United States v. Palms.
No. 20-5072. N.D.Okla. Judge McHugh. Human Trafficking —Fourth Amendment—Warrant Particularity Requirement—Scope of Search—Fifth Amendment Due Process Clause—Sixth Amendment Confrontation Clause—Fed. R. Evid. 412.
December 21, 2021
Defendant went on a few dates with M.W. He later told her that he was a pimp and he wanted her to make money for him. That evening, defendant assaulted M.W. in a hotel room. He then advertised her services online and began controlling every aspect of her life, including by requiring her to quit her jobs and work for him as a prostitute. Defendant required M.W. to give him all the money she earned and provided her little in return to support herself and her two children.
A police officer investigating online advertisements for suspected prostitution responded to one of M.W.’s ads and met her in a hotel room. The officer arrested M.W., and she identified defendant as her pimp. The officer also saw a text message from defendant on M.W.’s phone, and he arrested defendant in the hotel parking lot and seized his cell phone. The officer then obtained a search warrant to search the cell phone. After trying more limited extraction methods, the officer resorted to a broad physical extraction of all of the data, and searched SMS messages, MMS messages, photographs, and emails for evidence of human trafficking.
A federal grand jury charged defendant with sex trafficking by force, fraud and coercion (count one); attempted obstruction of sex trafficking enforcement (count two); and retaliation against a victim and causing bodily harm (count three). Defendant filed a pretrial motion to suppress. Following a limited evidentiary hearing, the court denied the motion. The government filed a motion in limine under Fed. R. Evid. 412 requesting that the court prohibit defendant from introducing evidence that M.W. had engaged in commercial sex acts before she met him. The court granted the motion. Following a mistrial, the government obtained a second indictment adding additional charges for (1) transporting an individual for prostitution (count four) and (2) online promotion and facilitation of prostitution (count five). The trial court granted a motion for acquittal as to count five and sent the balance of the charges to the second jury. The jury acquitted defendant on count three, but found him guilty on counts one, two, and four.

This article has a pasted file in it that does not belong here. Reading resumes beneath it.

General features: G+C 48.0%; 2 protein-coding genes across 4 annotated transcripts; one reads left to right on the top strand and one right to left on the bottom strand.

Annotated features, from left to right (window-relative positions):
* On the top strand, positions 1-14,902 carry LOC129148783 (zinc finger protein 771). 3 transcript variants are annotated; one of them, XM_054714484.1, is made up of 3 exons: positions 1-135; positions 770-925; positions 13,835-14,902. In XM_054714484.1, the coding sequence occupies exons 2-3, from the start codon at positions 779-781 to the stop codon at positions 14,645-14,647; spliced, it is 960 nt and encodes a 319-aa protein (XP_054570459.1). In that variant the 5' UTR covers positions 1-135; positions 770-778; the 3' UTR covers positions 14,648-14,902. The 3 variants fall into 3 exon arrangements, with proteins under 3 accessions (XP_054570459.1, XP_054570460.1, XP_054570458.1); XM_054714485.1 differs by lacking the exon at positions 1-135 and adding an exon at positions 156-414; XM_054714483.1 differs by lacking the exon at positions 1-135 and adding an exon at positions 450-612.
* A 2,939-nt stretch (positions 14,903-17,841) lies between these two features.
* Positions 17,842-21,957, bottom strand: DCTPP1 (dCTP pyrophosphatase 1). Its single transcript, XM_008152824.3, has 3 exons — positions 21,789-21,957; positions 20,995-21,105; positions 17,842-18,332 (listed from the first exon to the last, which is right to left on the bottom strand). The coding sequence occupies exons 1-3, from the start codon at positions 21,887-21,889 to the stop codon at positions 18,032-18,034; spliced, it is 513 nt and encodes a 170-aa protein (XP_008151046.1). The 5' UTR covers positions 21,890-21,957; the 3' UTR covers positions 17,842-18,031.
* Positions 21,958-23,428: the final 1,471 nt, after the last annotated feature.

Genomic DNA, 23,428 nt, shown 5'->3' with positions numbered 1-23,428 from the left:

Defendant argued on appeal that the district court erred in denying the motion to suppress because the warrant did not particularly describe the things to be seized and was therefore invalid under the Fourth Amendment. Here, the crime of “human trafficking” was sufficiently specific, and the warrant limited the search and seizure to evidence of human trafficking, so it satisfied the Fourth Amendment’s particularity requirement. Further, although the officer extracted all of the data on the phone, he moved on quickly when he came across information that was not potentially relevant to the crime of human trafficking, and he contacted the prosecutor when he discovered privileged attorney–client communications. The extraction and search methodology were therefore reasonable, and the district court did not err.
Defendant also argued that the district court abused its discretion under Rule 412 by granting the motion in limine because the order excluding evidence of M.W.’s prior engagement of commercial sex acts violated his due process rights under the Fifth Amendment and the Sixth Amendment Confrontation Clause. Under Rule 412, sexual behavior evidence may be admitted in a criminal case when the exclusion of the evidence would violate the defendant’s constitutional rights. Under the Confrontation Clause and the Due Process Clause, sexual behavior evidence may be admitted where it is relevant and probative on a central issue of sexual offense charges. Here, the excluded sexual behavior evidence was not relevant to or probative of a central issue in the case. Therefore, the Constitution did not require this general impeachment evidence to be admitted, and the district court did not abuse its discretion in excluding the evidence under Rule 412.
The convictions were affirmed.